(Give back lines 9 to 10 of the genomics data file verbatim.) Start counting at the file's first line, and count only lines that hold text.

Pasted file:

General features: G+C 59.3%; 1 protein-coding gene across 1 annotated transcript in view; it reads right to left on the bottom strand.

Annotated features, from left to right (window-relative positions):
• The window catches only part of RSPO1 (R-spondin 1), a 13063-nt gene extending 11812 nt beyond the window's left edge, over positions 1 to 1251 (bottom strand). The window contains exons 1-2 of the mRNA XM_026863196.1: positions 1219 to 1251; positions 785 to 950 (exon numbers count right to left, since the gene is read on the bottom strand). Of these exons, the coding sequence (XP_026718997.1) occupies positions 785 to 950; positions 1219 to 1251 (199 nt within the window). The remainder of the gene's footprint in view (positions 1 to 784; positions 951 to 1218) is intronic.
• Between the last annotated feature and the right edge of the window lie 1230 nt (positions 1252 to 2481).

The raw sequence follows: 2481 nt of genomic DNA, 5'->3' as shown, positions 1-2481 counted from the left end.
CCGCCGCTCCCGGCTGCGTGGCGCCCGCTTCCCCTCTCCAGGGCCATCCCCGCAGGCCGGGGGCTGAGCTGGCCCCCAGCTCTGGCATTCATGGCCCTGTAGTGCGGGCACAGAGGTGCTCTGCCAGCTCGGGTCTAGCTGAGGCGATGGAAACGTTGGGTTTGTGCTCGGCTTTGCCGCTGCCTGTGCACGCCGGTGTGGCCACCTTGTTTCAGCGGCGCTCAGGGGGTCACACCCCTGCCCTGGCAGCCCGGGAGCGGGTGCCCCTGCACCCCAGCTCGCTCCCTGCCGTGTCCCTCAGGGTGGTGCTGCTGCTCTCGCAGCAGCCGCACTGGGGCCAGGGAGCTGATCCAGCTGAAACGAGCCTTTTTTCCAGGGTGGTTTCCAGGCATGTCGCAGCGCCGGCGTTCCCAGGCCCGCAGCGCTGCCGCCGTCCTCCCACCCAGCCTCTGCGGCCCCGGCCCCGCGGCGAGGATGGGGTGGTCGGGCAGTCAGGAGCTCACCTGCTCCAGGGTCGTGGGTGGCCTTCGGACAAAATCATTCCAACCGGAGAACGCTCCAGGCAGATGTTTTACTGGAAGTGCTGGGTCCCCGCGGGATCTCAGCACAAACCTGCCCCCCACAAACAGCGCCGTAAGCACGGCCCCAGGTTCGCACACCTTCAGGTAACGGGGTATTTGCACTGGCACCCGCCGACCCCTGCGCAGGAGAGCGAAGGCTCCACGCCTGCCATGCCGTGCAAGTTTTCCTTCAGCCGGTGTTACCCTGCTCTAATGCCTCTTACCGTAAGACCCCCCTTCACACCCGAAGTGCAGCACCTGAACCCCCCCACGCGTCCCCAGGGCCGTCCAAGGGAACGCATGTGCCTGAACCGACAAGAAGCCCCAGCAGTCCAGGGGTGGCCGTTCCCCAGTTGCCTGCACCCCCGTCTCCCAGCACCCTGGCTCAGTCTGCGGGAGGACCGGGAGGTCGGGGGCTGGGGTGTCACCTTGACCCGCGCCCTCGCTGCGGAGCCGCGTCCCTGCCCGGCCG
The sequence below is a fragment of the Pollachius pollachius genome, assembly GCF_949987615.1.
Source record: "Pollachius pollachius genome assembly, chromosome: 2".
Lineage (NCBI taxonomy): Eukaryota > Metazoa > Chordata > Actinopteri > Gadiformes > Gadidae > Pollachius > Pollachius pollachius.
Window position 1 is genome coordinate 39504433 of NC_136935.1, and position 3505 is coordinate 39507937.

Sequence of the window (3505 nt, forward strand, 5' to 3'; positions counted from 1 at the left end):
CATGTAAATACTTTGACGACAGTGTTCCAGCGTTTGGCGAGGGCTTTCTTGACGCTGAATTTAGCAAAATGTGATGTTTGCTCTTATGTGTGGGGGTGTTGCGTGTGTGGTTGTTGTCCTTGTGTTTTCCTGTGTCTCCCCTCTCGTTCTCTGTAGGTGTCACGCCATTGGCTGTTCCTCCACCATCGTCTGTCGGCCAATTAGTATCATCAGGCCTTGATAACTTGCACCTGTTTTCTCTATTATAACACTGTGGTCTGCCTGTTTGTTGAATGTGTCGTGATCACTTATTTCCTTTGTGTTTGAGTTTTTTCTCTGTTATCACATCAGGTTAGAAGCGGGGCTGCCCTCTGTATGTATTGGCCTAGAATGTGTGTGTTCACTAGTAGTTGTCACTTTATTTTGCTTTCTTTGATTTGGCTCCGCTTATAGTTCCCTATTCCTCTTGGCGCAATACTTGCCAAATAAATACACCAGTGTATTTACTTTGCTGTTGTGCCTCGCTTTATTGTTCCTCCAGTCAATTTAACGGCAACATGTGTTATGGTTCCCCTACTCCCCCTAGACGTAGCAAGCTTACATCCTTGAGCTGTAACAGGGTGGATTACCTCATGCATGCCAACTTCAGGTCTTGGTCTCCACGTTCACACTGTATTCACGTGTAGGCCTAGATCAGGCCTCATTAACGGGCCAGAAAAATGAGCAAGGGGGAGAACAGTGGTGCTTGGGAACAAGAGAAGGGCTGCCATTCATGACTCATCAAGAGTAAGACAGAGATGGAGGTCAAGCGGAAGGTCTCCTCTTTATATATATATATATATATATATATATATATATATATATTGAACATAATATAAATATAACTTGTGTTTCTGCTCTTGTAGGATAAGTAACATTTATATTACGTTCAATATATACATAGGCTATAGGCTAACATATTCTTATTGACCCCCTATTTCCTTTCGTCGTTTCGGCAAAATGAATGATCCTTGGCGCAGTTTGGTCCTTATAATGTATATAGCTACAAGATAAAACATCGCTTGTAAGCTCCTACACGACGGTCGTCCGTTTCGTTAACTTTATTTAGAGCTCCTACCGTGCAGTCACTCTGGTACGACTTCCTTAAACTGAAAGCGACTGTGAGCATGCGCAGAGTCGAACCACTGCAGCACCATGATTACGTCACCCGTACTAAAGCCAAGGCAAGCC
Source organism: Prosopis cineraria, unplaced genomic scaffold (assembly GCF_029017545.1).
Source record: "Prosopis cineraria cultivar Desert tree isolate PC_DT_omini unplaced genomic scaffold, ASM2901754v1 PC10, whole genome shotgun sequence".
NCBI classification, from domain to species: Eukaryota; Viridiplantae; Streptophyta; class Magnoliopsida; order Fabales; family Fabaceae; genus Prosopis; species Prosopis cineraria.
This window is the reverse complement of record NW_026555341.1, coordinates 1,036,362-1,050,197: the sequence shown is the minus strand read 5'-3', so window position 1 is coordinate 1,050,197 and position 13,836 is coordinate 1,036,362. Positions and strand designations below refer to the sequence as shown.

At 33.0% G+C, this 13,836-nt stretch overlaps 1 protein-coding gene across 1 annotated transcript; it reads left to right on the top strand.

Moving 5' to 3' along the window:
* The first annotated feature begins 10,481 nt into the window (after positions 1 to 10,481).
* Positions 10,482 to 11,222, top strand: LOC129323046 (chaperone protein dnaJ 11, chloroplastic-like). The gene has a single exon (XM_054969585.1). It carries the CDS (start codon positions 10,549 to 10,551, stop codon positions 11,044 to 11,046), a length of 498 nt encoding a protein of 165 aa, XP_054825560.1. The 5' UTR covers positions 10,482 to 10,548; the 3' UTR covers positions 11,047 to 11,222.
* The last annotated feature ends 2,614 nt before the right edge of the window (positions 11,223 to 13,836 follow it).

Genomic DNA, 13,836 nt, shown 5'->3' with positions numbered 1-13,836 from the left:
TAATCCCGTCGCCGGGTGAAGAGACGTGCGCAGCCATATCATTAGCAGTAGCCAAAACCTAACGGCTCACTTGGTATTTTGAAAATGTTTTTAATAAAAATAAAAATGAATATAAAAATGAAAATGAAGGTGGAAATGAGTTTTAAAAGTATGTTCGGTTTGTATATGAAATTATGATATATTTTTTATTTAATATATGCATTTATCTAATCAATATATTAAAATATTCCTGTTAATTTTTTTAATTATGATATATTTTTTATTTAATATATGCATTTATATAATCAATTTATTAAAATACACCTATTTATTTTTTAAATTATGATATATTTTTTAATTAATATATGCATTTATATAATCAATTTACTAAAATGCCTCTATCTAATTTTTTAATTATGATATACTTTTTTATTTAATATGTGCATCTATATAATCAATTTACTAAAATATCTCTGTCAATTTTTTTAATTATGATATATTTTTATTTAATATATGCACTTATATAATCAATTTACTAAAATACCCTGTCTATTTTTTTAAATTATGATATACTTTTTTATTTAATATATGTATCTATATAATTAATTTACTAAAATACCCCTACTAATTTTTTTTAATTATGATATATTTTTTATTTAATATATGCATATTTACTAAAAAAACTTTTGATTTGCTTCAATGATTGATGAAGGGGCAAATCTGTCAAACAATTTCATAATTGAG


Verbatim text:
Lineage (NCBI taxonomy): Eukaryota > Metazoa > Chordata > Actinopteri > Gadiformes > Gadidae > Pollachius > Pollachius pollachius.
Window position 1 is genome coordinate 39504433 of NC_136935.1, and position 3505 is coordinate 39507937.